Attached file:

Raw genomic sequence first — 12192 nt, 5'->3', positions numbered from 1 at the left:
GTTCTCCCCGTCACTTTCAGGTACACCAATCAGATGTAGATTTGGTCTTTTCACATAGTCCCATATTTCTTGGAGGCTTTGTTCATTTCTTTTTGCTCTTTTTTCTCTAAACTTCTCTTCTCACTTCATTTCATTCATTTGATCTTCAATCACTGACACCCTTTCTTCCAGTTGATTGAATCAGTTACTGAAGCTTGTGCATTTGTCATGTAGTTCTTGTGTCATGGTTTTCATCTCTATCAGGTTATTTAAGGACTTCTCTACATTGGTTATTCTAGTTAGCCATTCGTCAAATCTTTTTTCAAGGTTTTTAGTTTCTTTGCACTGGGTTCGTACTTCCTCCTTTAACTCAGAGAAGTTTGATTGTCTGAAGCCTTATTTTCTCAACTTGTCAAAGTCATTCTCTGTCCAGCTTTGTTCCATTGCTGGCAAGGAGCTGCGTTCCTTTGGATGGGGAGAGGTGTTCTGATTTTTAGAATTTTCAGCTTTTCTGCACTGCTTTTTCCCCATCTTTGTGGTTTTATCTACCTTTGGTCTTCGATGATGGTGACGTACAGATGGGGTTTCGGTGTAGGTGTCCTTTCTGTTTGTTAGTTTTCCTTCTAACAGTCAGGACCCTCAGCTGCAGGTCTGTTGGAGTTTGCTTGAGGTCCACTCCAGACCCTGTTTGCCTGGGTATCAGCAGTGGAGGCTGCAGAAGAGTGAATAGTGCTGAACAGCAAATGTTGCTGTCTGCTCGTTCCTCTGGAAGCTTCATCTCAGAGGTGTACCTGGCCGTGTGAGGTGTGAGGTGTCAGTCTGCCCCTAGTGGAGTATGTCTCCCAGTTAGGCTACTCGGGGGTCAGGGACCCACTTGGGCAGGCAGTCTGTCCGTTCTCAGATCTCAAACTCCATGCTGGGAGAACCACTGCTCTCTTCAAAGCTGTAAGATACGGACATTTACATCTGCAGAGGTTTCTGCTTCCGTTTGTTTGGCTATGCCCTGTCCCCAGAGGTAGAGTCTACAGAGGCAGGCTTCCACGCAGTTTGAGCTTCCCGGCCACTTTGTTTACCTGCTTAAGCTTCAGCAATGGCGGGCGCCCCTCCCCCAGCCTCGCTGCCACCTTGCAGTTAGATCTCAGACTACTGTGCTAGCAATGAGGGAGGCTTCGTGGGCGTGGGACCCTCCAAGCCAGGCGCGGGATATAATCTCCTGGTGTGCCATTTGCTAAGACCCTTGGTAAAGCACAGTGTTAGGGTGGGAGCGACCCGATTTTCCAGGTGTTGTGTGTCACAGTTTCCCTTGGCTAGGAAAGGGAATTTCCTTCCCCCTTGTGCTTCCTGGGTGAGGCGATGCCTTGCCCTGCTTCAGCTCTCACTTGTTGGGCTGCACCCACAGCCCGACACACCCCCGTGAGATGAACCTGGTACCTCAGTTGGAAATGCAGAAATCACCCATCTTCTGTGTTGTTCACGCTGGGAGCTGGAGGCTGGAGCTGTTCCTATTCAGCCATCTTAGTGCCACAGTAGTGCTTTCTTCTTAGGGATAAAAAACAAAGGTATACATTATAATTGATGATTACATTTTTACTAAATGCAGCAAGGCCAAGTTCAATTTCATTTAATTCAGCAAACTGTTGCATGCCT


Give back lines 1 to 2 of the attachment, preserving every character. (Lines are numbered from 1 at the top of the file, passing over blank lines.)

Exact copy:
Raw genomic sequence first — 12192 nt, 5'->3', positions numbered from 1 at the left:
GTTCTCCCCGTCACTTTCAGGTACACCAATCAGATGTAGATTTGGTCTTTTCACATAGTCCCATATTTCTTGGAGGCTTTGTTCATTTCTTTTTGCTCTTTTTTCTCTAAACTTCTCTTCTCACTTCATTTCATTCATTTGATCTTCAATCACTGACACCCTTTCTTCCAGTTGATTGAATCAGTTACTGAAGCTTGTGCATTTGTCATGTAGTTCTTGTGTCATGGTTTTCATCTCTATCAGGTTATTTAAGGACTTCTCTACATTGGTTATTCTAGTTAGCCATTCGTCAAATCTTTTTTCAAGGTTTTTAGTTTCTTTGCACTGGGTTCGTACTTCCTCCTTTAACTCAGAGAAGTTTGATTGTCTGAAGCCTTATTTTCTCAACTTGTCAAAGTCATTCTCTGTCCAGCTTTGTTCCATTGCTGGCAAGGAGCTGCGTTCCTTTGGATGGGGAGAGGTGTTCTGATTTTTAGAATTTTCAGCTTTTCTGCACTGCTTTTTCCCCATCTTTGTGGTTTTATCTACCTTTGGTCTTCGATGATGGTGACGTACAGATGGGGTTTCGGTGTAGGTGTCCTTTCTGTTTGTTAGTTTTCCTTCTAACAGTCAGGACCCTCAGCTGCAGGTCTGTTGGAGTTTGCTTGAGGTCCACTCCAGACCCTGTTTGCCTGGGTATCAGCAGTGGAGGCTGCAGAAGAGTGAATAGTGCTGAACAGCAAATGTTGCTGTCTGCTCGTTCCTCTGGAAGCTTCATCTCAGAGGTGTACCTGGCCGTGTGAGGTGTGAGGTGTCAGTCTGCCCCTAGTGGAGTATGTCTCCCAGTTAGGCTACTCGGGGGTCAGGGACCCACTTGGGCAGGCAGTCTGTCCGTTCTCAGATCTCAAACTCCATGCTGGGAGAACCACTGCTCTCTTCAAAGCTGTAAGATACGGACATTTACATCTGCAGAGGTTTCTGCTTCCGTTTGTTTGGCTATGCCCTGTCCCCAGAGGTAGAGTCTACAGAGGCAGGCTTCCACGCAGTTTGAGCTTCCCGGCCACTTTGTTTACCTGCTTAAGCTTCAGCAATGGCGGGCGCCCCTCCCCCAGCCTCGCTGCCACCTTGCAGTTAGATCTCAGACTACTGTGCTAGCAATGAGGGAGGCTTCGTGGGCGTGGGACCCTCCAAGCCAGGCGCGGGATATAATCTCCTGGTGTGCCATTTGCTAAGACCCTTGGTAAAGCACAGTGTTAGGGTGGGAGCGACCCGATTTTCCAGGTGTTGTGTGTCACAGTTTCCCTTGGCTAGGAAAGGGAATTTCCTTCCCCCTTGTGCTTCCTGGGTGAGGCGATGCCTTGCCCTGCTTCAGCTCTCACTTGTTGGGCTGCACCCACAGCCCGACACACCCCCGTGAGATGAACCTGGTACCTCAGTTGGAAATGCAGAAATCACCCATCTTCTGTGTTGTTCACGCTGGGAGCTGGAGGCTGGAGCTGTTCCTATTCAGCCATCTTAGTGCCACAGTAGTGCTTTCTTCTTAGGGATAAAAAACAAAGGTATACATTATAATTGATGATTACATTTTTACTAAATGCAGCAAGGCCAAGTTCAATTTCATTTAATTCAGCAAACTGTTGCATGCCT